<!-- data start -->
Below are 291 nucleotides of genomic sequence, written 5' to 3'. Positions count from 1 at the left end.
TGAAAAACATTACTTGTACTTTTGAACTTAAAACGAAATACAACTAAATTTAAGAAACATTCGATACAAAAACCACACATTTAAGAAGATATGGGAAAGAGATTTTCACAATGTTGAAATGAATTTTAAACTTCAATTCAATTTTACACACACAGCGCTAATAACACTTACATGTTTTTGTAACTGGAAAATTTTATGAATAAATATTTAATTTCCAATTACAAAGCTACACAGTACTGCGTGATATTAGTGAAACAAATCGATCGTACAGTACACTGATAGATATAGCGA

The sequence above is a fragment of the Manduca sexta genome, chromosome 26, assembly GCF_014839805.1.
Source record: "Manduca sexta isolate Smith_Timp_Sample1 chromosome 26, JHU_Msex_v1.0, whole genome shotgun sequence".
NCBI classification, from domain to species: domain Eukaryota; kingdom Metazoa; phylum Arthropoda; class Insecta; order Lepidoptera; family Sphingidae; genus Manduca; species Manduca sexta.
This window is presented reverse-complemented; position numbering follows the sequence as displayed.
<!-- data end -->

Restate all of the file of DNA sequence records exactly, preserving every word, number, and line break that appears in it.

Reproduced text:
Below are 291 nucleotides of genomic sequence, written 5' to 3'. Positions count from 1 at the left end.
TGAAAAACATTACTTGTACTTTTGAACTTAAAACGAAATACAACTAAATTTAAGAAACATTCGATACAAAAACCACACATTTAAGAAGATATGGGAAAGAGATTTTCACAATGTTGAAATGAATTTTAAACTTCAATTCAATTTTACACACACAGCGCTAATAACACTTACATGTTTTTGTAACTGGAAAATTTTATGAATAAATATTTAATTTCCAATTACAAAGCTACACAGTACTGCGTGATATTAGTGAAACAAATCGATCGTACAGTACACTGATAGATATAGCGA

The sequence above is a fragment of the Manduca sexta genome, chromosome 26, assembly GCF_014839805.1.
Source record: "Manduca sexta isolate Smith_Timp_Sample1 chromosome 26, JHU_Msex_v1.0, whole genome shotgun sequence".
NCBI classification, from domain to species: domain Eukaryota; kingdom Metazoa; phylum Arthropoda; class Insecta; order Lepidoptera; family Sphingidae; genus Manduca; species Manduca sexta.
This window is presented reverse-complemented; position numbering follows the sequence as displayed.